The famous Rabbi Israel Baal Shem Tov taught that one should derive a spiritual lesson from everything that one sees or hears. If that is so in regard to every minor occurrence, how much more so is it relevant to matters of communal – even national – importance. And so, as Yom Kippur approaches, I turn to the matter which dominated discussion of and within Israel over much of the last two years.
As Israel, world Jewry and even the leadership of so many other nations awaited the outcome of four successive Israeli elections, one thing soon became clear. The way individual voters cast their ballots and the way that those voted into the Knesset acted in terms of approaching coalition formation had the power to make a difference to formation of a government.
Further, the overall outcome of the voting – the totality of representation of the public – would also determine the direction to be taken by a newly formed government in regard to matters of vital importance to the future of life in our land and Israel’s relationship with those beyond its borders.
Yes, the indeterminate election outcome and the difficulties of forming a government bringing together disparate elements of Israeli society and their views, has starkly brought home to us that the actions of the individual count and the actions of the national body as a whole count. And on Yom Kippur, we as Jews reflect on both in conjunction with each other because the individual, the community and all of our nation are so inextricably interlinked.
Each individual Jew approaches God on Yom Kippur. Each one of us makes an individual effort; each one of us reflects on our actions and experiences in the past year and seeks good for the year that is coming. Yet fascinatingly, even on this day when honesty with ourselves is so crucial, as we confess our sins we only do so in plural form. Whether reciting “Ashamnu” (we have been guilty) or “Al chet shechatanu” (for the sin that we sinned) we don’t use the personalised single grammatical form but its plural version. Why do I not refer to “my” own guilt? Why not say “I have sinned”?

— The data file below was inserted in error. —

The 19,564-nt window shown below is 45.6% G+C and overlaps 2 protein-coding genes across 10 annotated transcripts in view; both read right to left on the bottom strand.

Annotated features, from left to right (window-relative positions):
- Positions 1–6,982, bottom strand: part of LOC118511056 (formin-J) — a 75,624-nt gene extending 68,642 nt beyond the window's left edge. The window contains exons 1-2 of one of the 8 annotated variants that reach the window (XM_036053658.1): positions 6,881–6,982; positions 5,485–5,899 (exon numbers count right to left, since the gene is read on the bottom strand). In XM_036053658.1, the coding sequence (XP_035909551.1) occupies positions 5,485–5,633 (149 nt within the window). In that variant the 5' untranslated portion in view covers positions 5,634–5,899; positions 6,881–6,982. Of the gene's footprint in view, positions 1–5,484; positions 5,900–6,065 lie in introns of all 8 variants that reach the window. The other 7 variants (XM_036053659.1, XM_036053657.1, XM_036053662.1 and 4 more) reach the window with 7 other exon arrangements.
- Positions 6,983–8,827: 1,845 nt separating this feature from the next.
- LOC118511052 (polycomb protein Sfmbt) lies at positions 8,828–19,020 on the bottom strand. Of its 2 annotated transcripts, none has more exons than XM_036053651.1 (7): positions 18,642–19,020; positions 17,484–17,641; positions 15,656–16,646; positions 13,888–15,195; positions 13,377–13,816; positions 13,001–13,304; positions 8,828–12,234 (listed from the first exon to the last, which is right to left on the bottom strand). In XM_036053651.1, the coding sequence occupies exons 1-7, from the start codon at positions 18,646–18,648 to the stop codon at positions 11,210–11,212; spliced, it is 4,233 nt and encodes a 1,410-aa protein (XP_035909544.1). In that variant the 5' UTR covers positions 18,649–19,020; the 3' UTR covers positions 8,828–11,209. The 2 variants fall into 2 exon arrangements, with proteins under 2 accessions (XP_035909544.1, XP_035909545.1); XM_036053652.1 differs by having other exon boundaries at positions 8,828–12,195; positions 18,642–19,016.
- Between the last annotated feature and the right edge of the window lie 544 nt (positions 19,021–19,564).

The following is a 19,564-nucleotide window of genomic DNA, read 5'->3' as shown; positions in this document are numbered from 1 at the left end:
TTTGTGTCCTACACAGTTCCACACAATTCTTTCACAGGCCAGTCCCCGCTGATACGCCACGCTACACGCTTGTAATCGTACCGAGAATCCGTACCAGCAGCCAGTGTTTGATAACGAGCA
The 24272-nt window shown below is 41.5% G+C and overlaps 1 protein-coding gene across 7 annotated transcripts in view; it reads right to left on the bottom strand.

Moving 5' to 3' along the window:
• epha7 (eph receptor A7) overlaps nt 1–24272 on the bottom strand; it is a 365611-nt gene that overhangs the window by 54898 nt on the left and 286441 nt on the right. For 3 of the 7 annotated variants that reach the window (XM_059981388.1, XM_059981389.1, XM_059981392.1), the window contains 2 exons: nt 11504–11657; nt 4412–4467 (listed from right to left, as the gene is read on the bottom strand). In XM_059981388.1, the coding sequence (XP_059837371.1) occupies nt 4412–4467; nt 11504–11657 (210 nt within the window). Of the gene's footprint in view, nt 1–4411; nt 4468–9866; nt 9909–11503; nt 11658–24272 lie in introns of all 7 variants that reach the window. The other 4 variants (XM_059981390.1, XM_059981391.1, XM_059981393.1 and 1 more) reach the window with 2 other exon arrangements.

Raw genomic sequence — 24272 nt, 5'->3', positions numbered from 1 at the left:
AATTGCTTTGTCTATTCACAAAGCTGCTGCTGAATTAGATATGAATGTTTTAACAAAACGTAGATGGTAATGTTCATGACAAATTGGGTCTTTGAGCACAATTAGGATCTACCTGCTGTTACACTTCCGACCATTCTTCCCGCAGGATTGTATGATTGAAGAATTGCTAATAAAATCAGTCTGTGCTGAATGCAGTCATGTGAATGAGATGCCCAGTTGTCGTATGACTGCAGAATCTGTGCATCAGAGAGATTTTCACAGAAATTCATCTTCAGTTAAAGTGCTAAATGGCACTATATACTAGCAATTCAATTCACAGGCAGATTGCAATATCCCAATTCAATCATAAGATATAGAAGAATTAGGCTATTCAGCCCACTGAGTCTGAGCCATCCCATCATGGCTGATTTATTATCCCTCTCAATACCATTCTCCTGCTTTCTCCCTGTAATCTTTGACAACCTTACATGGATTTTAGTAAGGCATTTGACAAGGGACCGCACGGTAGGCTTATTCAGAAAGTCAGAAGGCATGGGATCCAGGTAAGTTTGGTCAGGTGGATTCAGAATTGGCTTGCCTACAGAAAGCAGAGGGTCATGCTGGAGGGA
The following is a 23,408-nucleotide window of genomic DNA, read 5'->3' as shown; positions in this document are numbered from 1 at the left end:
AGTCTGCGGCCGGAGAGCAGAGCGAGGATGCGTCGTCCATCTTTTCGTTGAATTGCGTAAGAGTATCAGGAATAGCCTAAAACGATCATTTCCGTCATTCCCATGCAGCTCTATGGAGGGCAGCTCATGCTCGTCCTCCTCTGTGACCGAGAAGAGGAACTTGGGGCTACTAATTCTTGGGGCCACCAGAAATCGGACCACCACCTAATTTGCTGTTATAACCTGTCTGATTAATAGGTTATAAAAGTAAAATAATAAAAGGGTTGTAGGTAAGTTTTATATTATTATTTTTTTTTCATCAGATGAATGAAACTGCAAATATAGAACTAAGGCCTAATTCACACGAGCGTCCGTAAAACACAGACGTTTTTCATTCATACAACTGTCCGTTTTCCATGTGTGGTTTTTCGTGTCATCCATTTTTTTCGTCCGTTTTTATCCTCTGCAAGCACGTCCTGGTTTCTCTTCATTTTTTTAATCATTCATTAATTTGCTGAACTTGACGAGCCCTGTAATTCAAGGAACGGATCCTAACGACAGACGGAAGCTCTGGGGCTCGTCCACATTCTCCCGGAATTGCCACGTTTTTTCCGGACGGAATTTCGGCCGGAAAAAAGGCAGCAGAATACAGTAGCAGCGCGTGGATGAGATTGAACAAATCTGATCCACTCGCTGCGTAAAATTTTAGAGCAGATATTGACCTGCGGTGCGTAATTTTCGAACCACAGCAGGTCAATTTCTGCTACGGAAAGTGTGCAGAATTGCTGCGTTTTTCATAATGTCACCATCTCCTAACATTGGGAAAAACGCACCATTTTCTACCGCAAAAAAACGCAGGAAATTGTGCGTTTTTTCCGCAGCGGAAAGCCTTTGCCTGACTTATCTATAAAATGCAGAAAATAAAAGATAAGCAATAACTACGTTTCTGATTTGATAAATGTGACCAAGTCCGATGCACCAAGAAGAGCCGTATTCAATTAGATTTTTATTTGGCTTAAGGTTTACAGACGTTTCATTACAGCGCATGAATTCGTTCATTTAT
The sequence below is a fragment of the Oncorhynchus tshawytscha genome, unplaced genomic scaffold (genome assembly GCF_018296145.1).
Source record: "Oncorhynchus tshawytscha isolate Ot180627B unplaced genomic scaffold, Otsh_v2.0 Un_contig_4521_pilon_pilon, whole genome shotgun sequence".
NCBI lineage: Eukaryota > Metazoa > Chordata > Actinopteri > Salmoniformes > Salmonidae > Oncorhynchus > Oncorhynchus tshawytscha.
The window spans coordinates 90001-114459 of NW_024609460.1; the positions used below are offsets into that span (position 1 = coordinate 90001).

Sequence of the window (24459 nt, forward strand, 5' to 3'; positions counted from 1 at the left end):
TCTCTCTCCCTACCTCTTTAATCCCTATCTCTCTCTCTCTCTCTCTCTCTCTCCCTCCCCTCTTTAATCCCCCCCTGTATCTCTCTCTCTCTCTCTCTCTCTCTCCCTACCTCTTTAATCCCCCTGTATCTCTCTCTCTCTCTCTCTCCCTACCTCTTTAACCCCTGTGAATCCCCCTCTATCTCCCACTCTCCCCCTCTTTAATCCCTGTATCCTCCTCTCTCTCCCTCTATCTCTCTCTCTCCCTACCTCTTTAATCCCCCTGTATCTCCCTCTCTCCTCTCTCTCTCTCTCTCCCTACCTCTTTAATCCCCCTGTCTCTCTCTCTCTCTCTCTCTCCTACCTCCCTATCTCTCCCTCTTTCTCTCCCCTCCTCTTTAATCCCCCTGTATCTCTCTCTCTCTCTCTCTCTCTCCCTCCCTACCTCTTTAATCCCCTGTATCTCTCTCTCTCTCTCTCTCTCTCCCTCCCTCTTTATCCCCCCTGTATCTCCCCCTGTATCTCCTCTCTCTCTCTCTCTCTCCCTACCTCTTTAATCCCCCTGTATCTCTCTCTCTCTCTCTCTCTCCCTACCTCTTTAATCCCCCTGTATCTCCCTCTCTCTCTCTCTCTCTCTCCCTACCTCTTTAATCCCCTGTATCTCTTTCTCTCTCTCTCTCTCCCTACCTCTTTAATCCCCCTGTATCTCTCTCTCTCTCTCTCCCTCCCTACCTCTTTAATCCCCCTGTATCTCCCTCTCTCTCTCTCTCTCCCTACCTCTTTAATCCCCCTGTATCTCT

Many reasons are given for this. Firstly, even in regard to our individual actions we cannot separate ourselves from the community. What we do ourselves impacts on the community – which is basically the sum of its individual components. When we recount communal actions we are actually recounting what we as individuals have done.
Beyond that is the reality that there are many sins listed in those confessions which the majority of us have never committed. Yet had one so acted they would need to be confessed. By confessing in unison, ostensibly because all Israel are responsible for each other, we also provide an opportunity for one who had committed a terrible sin to participate in the confession to God without fear of being shamed to his fellow. (Unlike other religions, Judaism does not confess sins to a fellow human.)
The kabbalists however noted an even deeper meaning to this use of the plural form.
In Melachim (the biblical book Kings II, 4:13) we read that the prophet Elisha sought to recompense the Shunamite woman who had provided him with a resting place in the attic of her house. “What is there to do for you?” he asked her. “Could I speak for you to the King or chief of the army?” But the woman rejected any particular favours saying “I will dwell among my own people” – implying, I will share their fate.
The Zohar see this exchange as much more far reaching than a simple discussion between Elisha and the woman. The Zohar sees the reference to a king as a reference to God; the woman represents Israel as a body or any individual member of our nation. As we approach God on this Day of Judgement we do not seek particular treatment as individuals because that may indeed be hard to justify. We seek favourable treatment as members of the collegiate community of Israel – in that context success is guaranteed for God does not reject the prayers of the multitude among whom at least some must have merit.
And in light of the Baal Shem Tov’s teaching regarding never overlooking the implications of anything one sees or hears, one might, as the late Rabbi Chaim Gutnick suggested, perhaps find a hint to this in the English name for Yom Kippur.
“The Day of Atonement”, said Rabbi Gutnick, can also be interpreted as the day of “At one ment”. It is the day when we are all at one with God and at one with one another. It is the day when the individual and the community merge, and both merge with the Divine.
Through that unity we can all anticipate a good new year for each individual, the community, all of our nation and for that matter the world as a whole, that at this time in particular is so much in need of a new year blessed with the end of the pandemic and good health for all.
G’mar chatimah tovah,
Yossi Aron OAM is The AJN’s religious affairs editor.